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U.S. industry-level returns and oil prices

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  • Fan, Qinbin
  • Jahan-Parvar, Mohammad R.

Abstract

This paper empirically investigates and provides further support for the oil price effect documented in Driesprong et al. (2008) in the U.S. industry-level returns. We find that oil price predictability is concentrated in a relatively small number of industry-level returns, the relevant measure for a study of the oil effect is percentage change in oil spot prices, and changes in oil futures prices have virtually no prediction power for industry-level returns. With percentage changes in oil spot prices as the predictor, approximately one fifth of industry returns are oil-predictable. We detect a two trading weeks delay in reaction to oil price changes which is consistent with the Hong and Stein (1996) underreaction hypothesis. These results are robust to various alternative specifications, and are shown to be unrelated to time-varying risk premia. Moreover, we demonstrate that trading strategies based on the oil effect generate superior gains in comparison with buy-and-hold strategy in the presence of reasonable trading costs.

Suggested Citation

  • Fan, Qinbin & Jahan-Parvar, Mohammad R., 2012. "U.S. industry-level returns and oil prices," International Review of Economics & Finance, Elsevier, vol. 22(1), pages 112-128.
  • Handle: RePEc:eee:reveco:v:22:y:2012:i:1:p:112-128 DOI: 10.1016/j.iref.2011.09.004
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    Cited by:

    1. Magnus Abeng, 2016. "Analysis of the Effect of Oil Price Shock on Industry Stock Returns in Nigeria," EcoMod2016 9285, EcoMod.
    2. Demiralay, Sercan & Ulusoy, Veysel, 2014. "Links Between Commodity Futures And Stock Market: Diversification Benefits, Financialization And Financial Crises," MPRA Paper 59727, University Library of Munich, Germany.
    3. Phan, Dinh Hoang Bach & Sharma, Susan Sunila & Narayan, Paresh Kumar, 2015. "Oil price and stock returns of consumers and producers of crude oil," Journal of International Financial Markets, Institutions and Money, Elsevier, vol. 34(C), pages 245-262.
    4. Zhang, Chuanguo & Chen, Xiaoqing, 2014. "The impact of global oil price shocks on China’s bulk commodity markets and fundamental industries," Energy Policy, Elsevier, vol. 66(C), pages 32-41.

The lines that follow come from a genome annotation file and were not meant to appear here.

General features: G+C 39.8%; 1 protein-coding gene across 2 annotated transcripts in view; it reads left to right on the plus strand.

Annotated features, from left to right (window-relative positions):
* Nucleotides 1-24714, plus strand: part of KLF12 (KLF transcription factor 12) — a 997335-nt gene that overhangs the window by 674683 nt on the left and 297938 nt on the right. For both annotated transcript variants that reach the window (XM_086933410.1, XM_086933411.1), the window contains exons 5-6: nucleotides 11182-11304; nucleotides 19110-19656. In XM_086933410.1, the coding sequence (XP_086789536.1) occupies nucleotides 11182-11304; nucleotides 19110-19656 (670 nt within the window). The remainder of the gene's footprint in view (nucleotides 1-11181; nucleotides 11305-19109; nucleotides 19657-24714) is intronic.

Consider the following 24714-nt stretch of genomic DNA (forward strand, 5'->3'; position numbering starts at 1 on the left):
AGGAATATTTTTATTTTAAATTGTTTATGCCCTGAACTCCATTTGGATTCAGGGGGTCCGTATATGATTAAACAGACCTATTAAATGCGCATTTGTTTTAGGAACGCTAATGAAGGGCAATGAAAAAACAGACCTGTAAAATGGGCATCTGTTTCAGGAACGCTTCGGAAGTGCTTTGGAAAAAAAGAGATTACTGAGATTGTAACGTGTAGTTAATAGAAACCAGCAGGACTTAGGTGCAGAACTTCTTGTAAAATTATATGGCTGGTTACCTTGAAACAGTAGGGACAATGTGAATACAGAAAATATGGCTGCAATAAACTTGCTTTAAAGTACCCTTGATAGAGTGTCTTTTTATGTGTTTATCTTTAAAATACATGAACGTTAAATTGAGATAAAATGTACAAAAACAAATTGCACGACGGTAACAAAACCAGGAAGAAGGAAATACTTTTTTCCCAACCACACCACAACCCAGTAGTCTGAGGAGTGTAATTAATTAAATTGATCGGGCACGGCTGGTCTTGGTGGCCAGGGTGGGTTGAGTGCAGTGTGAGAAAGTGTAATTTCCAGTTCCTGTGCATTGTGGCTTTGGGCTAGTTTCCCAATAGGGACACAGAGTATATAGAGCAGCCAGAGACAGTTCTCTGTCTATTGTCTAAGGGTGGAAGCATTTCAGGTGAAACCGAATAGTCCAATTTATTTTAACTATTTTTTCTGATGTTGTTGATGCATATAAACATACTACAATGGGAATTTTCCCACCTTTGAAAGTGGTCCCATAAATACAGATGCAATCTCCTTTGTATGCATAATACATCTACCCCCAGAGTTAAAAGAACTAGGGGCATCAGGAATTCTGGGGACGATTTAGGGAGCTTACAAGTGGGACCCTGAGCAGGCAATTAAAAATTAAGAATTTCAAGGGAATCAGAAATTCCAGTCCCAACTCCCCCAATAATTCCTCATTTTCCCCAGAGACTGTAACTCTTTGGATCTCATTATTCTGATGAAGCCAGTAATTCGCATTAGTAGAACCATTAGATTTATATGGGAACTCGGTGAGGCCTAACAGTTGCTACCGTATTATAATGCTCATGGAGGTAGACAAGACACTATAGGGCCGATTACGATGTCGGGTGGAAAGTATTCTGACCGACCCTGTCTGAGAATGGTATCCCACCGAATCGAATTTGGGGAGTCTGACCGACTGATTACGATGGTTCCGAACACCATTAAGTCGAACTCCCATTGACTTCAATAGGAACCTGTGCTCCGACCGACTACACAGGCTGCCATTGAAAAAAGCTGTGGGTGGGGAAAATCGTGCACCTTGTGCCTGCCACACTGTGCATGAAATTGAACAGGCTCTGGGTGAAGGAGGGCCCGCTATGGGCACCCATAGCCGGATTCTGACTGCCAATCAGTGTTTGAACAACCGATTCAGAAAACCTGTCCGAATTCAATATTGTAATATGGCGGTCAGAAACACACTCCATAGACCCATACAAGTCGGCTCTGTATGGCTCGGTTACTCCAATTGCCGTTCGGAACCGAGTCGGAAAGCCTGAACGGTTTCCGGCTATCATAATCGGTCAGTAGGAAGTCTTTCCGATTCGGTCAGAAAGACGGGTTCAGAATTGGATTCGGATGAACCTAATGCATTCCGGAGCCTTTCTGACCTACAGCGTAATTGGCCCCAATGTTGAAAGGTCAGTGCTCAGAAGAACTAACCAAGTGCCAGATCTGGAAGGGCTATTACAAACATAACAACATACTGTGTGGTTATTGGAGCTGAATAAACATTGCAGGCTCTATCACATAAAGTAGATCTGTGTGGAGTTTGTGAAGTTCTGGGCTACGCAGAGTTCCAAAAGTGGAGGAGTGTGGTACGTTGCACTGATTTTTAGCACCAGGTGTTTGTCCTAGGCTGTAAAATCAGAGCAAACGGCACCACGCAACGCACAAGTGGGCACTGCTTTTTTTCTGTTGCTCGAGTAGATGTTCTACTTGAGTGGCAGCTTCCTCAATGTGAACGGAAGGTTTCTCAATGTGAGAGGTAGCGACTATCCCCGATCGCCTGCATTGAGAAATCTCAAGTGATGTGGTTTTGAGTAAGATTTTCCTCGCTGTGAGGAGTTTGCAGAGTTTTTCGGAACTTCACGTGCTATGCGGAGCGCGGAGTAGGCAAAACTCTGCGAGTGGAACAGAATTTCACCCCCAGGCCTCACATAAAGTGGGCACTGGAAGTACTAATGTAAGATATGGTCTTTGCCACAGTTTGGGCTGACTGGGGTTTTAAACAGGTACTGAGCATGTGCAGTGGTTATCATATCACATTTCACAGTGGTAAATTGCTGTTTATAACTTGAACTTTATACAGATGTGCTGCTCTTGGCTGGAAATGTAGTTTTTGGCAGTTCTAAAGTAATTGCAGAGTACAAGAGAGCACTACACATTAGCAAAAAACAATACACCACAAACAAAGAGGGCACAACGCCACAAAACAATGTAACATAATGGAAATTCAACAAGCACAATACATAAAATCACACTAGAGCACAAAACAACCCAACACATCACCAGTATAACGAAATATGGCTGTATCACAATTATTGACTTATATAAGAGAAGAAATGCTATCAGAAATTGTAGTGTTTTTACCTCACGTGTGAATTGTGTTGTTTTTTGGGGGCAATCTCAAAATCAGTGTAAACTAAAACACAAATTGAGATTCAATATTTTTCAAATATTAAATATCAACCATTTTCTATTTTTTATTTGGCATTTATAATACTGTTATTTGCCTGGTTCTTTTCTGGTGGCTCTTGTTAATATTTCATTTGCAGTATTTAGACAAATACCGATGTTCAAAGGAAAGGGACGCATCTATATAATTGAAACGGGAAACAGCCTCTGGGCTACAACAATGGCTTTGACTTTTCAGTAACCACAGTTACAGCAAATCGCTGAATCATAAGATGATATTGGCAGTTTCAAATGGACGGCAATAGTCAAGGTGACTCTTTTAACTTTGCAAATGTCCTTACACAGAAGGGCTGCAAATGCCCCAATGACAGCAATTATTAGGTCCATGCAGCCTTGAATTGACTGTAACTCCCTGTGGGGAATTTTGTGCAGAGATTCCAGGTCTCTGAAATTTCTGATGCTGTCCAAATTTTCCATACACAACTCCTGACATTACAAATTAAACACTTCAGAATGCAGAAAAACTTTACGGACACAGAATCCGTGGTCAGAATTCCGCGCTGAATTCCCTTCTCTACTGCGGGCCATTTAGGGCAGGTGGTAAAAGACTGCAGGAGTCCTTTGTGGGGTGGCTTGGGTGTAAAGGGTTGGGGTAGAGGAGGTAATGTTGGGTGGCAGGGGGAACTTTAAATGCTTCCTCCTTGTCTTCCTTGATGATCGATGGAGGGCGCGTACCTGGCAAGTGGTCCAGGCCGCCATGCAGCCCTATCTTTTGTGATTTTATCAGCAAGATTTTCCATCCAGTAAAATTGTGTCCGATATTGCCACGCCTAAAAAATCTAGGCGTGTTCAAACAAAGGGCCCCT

5. Berna Aydogan & Istemi Berk, 2015. "Crude Oil Price Shocks and Stock Returns: Evidences from Turkish Stock Market under Global Liquidity Conditions," International Journal of Energy Economics and Policy, Econjournals, pages 54-68.
    6. Saleh Mothana Obadi & Matej Korcek, 2015. "Investigation of Driving Forces of Energy Consumption in European Union 28 Countries," International Journal of Energy Economics and Policy, Econjournals, pages 422-432.
    7. Jordan, Steven J. & Vivian, Andrew & Wohar, Mark E., 2016. "Can commodity returns forecast Canadian sector stock returns?," International Review of Economics & Finance, Elsevier, pages 172-188.
    8. Chortareas, Georgios & Noikokyris, Emmanouil, 2014. "Oil shocks, stock market prices, and the U.S. dividend yield decomposition," International Review of Economics & Finance, Elsevier, pages 639-649.
    9. Salisu, Afees A. & Oloko, Tirimisiyu F., 2015. "Modeling oil price–US stock nexus: A VARMA–BEKK–AGARCH approach," Energy Economics, Elsevier, pages 1-12.
    10. Tsai, Chun-Li, 2015. "How do U.S. stock returns respond differently to oil price shocks pre-crisis, within the financial crisis, and post-crisis?," Energy Economics, Elsevier, pages 47-62.
    11. repec:eee:jbfina:v:79:y:2017:i:c:p:129-141 is not listed on IDEAS

    More about this item

    Keywords

    Industry-level returns; Market efficiency; Oil prices; Return predictability; Underreaction;

    JEL classification:

    • G11 - Financial Economics - - General Financial Markets - - - Portfolio Choice; Investment Decisions
    • G14 - Financial Economics - - General Financial Markets - - - Information and Market Efficiency; Event Studies; Insider Trading
    • G17 - Financial Economics - - General Financial Markets - - - Financial Forecasting and Simulation

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